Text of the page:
A club from Massachusetts in the shape of a fish, probably Atlantic sturgeon, dates to about 1750. The area was previously thought to have only one language at the time of European contact, but new research reveals there were five Native American languages were spoken in the Connecticut Valley of central Massachusetts. (National Museum of the American Indian, catalog 202196).
American history has just been slightly rewritten. Previously, experts had believed that the Native Americans of central Massachusetts spoke a single language, Loup (pronounced “Lou,” literally meaning “wolf”). But new research shows that they spoke at least five different languages.
“It’s like some European families where you can have three different languages at the dinner table,” says Ives Goddard, curator emeritus and senior linguist in the department of anthropology at the Smithsonian’s Natural Museum of Natural History. “There was probably a lot of bilingualism. A question that is raised by there being so many languages is ‘how did that work?’ How did they manage to maintain five different languages in such a small area?”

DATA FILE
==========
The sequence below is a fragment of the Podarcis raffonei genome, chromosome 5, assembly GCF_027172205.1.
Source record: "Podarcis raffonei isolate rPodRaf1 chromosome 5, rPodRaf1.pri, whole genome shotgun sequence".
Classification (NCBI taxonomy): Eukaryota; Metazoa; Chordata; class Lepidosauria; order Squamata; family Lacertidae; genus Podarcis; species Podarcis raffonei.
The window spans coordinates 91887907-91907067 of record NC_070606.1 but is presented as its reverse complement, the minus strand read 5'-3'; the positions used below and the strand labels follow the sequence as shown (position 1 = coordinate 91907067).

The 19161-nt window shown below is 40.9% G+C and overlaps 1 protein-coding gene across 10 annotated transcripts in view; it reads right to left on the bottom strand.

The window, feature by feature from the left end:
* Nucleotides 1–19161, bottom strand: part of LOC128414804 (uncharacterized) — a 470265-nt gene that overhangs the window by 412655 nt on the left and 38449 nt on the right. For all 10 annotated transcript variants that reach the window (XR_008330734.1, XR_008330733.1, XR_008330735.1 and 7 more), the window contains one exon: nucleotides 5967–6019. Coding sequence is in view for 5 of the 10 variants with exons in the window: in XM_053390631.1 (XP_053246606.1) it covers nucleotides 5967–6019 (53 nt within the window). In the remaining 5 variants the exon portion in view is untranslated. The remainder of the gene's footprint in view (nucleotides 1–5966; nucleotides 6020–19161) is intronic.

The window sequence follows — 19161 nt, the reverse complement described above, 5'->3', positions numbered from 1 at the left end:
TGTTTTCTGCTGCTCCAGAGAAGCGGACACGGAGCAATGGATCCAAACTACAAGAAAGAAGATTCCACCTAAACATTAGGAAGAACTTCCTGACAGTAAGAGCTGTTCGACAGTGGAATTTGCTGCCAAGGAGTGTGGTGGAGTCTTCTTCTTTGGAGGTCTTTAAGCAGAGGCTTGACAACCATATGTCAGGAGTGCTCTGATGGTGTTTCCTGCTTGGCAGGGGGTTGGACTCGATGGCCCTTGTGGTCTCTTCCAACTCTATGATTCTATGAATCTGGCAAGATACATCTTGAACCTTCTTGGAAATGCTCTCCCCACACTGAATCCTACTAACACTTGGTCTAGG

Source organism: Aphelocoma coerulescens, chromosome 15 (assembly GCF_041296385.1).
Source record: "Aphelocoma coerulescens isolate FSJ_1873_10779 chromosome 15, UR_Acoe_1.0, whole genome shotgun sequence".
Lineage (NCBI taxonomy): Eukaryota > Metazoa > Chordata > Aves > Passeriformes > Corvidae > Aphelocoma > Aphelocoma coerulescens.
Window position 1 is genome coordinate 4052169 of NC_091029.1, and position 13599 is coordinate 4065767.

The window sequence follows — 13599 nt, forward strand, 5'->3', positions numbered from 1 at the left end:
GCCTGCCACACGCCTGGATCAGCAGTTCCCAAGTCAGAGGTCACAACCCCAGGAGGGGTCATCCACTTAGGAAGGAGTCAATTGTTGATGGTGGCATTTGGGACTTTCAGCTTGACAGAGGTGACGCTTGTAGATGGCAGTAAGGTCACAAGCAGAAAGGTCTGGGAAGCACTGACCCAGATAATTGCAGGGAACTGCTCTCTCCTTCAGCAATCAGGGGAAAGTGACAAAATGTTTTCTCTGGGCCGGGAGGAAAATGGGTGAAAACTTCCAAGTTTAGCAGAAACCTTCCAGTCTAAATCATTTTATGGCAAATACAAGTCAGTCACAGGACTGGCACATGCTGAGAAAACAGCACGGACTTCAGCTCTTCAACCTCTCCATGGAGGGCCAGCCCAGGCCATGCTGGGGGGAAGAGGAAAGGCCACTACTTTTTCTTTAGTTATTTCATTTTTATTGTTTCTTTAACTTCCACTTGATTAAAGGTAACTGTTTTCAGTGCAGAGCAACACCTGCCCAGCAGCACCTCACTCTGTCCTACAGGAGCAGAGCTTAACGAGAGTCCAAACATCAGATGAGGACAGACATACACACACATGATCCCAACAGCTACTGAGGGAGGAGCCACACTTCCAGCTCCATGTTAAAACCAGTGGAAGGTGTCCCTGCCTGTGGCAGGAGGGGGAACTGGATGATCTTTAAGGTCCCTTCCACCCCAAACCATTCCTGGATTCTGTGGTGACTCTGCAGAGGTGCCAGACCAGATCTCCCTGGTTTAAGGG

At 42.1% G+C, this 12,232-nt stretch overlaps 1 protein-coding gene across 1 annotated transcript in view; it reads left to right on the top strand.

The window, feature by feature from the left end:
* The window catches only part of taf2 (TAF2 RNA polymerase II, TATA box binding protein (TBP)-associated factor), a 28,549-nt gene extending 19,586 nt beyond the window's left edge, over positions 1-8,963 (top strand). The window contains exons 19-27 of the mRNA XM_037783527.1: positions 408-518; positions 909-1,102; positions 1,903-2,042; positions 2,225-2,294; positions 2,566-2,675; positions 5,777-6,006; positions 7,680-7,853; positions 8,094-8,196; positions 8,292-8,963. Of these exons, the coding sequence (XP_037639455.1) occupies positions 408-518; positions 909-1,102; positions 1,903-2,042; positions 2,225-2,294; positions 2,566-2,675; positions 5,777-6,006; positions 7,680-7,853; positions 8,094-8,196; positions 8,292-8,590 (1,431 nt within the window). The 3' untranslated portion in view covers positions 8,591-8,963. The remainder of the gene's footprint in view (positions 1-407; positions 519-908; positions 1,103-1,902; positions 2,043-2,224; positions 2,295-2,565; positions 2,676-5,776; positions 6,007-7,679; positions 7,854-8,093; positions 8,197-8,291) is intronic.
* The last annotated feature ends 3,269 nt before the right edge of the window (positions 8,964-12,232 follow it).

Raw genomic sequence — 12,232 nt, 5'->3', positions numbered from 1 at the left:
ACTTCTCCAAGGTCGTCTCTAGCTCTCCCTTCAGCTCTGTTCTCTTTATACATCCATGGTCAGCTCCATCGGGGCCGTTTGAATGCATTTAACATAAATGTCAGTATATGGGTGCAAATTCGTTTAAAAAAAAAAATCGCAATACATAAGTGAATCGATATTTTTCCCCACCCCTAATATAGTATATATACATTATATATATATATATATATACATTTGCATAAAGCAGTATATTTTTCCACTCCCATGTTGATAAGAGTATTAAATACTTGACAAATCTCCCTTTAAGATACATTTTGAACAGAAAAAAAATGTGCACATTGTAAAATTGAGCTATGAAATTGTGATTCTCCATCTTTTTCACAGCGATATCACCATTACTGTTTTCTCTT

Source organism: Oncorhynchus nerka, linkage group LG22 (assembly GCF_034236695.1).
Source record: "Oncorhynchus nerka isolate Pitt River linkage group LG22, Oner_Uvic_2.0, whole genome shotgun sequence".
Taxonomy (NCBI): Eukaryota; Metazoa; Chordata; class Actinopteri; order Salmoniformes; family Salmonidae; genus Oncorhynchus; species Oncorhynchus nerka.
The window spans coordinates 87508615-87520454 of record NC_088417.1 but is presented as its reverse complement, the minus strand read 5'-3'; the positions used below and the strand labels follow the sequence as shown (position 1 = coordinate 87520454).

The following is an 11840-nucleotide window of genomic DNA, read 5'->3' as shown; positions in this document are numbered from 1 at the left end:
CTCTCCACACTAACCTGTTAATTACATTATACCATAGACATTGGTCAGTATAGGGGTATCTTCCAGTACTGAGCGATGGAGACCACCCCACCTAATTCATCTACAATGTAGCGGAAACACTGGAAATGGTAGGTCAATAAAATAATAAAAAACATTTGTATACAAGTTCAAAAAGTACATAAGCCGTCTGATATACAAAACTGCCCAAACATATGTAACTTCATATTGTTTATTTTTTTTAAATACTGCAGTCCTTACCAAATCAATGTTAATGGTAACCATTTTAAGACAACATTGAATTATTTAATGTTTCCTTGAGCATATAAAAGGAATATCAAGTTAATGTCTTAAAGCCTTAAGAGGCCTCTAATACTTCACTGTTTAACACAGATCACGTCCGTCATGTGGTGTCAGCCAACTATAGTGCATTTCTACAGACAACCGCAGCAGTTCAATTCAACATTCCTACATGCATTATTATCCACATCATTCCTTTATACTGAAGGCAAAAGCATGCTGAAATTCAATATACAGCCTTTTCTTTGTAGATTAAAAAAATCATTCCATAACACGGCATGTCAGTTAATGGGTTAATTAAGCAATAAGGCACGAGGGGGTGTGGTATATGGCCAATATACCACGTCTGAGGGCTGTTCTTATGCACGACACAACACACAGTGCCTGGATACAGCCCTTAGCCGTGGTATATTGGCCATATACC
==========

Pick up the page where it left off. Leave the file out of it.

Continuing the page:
The lost languages were re-discovered by taking another look at several manuscripts written by French missionaries who were also working as linguists in the late 1700’s. While working on her master’s thesis at the University of Manitoba, Holly Gustafson compiled a list of verb forms found in one of the manuscripts. Goddard noticed some contradictions in the compilation.
“In the course of doing this [Gustafson] sometimes says there’s this set of forms that is this way and another set of forms another way,” says Goddard. The fact that there were three different words recorded for beaver was also suspicious. “And I looked at this and thought there is too much difference. That made me think that there was more than one language involved,” he says … read more –> http://www.smithsonianmag.com/smithsonian-institution/